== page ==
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Exhibitions

Albano Afonso: Self-Portrait as Light

  • Albano Afonso, Landscape Crystallization, July 2013, Rio de Janeiro, 2014. Photograph.

About the Exhibition

Albano Afonso’s Enchanted Realism

Daydream transports the dreamer outside the immediate world to a world that bears the mark of infinity.
– Gaston Bachelard, The Poetics of Space

The enchanted land and light-scapes Albano Afonso conjures in his multi-dimensional art belong to the realm of the daydream: consciously conceived, shaped by imagination, suspended in fantasy and experienced in lived reality at once. Duality is a hallmark of Afonso’s poetic practice, which transforms art’s traditional genres of landscape, still life, and portraiture into dazzling, multi-faceted meditations on physical and psychological perception. Photographer, sculptor, installation, and light artist, Afonso is a contemporary alchemist of art history: his layered landscapes and bejeweled bones dissolve dichotomies between the organic and the artificial, between figuration and abstraction, between light and shadow, between interior and exterior space. Journeying through bodily, earthly, and celestial spheres, Afonso’s immersive, experiential art extends the pictorial emphasis on light in Old Master painting through Impressionism and the 20th-Century art of light and space to pose challenging questions about identity, time, and mortality.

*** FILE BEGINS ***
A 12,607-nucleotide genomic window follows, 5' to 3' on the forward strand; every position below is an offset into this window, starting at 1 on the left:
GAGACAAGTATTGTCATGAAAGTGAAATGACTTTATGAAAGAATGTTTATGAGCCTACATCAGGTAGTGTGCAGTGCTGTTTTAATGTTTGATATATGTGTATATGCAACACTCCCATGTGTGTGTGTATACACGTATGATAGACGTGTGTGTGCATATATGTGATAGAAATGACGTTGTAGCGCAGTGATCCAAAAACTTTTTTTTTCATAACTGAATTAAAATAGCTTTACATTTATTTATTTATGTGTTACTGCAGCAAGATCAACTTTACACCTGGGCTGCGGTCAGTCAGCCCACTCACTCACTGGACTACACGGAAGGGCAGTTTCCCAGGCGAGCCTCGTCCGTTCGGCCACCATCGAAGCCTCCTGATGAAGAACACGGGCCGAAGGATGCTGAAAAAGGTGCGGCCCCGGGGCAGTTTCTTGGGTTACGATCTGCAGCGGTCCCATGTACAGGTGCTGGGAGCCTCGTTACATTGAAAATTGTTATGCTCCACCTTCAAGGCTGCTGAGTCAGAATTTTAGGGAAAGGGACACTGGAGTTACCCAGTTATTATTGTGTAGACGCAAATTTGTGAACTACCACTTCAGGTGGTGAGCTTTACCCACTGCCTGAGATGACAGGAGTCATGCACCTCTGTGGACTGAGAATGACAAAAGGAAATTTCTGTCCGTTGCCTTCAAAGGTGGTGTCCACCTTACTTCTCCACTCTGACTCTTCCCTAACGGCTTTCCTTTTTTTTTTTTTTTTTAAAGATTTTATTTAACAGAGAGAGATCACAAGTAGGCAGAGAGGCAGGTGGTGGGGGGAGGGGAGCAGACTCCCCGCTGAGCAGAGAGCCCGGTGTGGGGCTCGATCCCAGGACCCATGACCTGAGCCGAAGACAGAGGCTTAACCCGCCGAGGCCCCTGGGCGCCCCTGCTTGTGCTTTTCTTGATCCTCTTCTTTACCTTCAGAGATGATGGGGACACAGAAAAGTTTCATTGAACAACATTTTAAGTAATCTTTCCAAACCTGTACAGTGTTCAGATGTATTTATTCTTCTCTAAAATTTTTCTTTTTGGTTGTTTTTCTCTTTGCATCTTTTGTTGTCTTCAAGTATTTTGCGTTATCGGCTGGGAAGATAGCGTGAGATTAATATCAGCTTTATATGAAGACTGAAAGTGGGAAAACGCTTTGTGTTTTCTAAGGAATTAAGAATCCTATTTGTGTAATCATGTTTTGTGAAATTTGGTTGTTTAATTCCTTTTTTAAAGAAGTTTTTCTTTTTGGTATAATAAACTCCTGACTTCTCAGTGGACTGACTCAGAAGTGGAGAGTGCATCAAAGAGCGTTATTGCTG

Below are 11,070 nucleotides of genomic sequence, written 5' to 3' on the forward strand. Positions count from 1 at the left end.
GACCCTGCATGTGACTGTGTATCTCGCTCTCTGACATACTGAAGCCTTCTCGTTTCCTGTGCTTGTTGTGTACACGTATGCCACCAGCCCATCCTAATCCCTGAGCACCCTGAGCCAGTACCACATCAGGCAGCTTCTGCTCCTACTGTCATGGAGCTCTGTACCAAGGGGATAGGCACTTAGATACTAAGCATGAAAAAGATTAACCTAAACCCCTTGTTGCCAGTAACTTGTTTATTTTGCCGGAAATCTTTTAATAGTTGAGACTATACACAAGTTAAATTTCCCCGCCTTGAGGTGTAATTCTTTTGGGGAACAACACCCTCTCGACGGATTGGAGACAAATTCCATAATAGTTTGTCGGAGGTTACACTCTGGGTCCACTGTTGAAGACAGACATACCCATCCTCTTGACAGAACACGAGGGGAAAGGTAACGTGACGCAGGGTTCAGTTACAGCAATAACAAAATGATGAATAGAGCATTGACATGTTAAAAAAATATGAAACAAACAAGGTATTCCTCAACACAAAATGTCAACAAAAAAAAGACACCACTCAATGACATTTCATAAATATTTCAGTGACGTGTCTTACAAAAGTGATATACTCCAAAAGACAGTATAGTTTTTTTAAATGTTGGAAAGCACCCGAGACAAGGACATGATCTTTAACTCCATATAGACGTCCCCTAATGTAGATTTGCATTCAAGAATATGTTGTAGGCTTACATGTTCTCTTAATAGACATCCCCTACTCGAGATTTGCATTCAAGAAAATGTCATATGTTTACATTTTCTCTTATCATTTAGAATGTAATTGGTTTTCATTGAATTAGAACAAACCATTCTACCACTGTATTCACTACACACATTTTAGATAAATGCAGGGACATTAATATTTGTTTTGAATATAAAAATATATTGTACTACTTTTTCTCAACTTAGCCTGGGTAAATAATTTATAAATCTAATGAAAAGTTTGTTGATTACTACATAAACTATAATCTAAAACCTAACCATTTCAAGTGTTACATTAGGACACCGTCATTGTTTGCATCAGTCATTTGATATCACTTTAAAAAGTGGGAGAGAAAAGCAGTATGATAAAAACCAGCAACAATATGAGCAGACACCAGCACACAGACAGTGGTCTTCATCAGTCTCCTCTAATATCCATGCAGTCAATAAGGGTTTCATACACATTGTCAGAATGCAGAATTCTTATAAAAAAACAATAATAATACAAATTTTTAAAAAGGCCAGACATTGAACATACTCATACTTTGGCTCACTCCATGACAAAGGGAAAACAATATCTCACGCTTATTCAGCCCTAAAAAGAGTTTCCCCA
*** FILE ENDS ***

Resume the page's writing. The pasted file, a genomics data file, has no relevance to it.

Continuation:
A femur, a clavicle, along with other human body parts covered in mirror or rendered in bronze and suspended alongside crystals, are activated by a pendulum and further animated by a projection in Afonso’s room-size installation, Anatomy of Light I. The title applies to the artist’s entire oeuvre, as light—natural, painted, projected—is his central subject; here, the anatomy is predominantly human, but the forms are composed as much of light as they are skeletal bodies. As writer Caue Alves notes, “to place mirrors on bones is also a way to make them disappear. And thus they become more of their surroundings, more of everything they reflect.” German artist Otto Piene’s Light Ballets (1959-2014), composed of sculpted and mirrored forms that cast light and shadow, are an evocative precedent for Anatomy of Light, as Piene also sought to transform the physical into the immaterial, and to reference the celestial.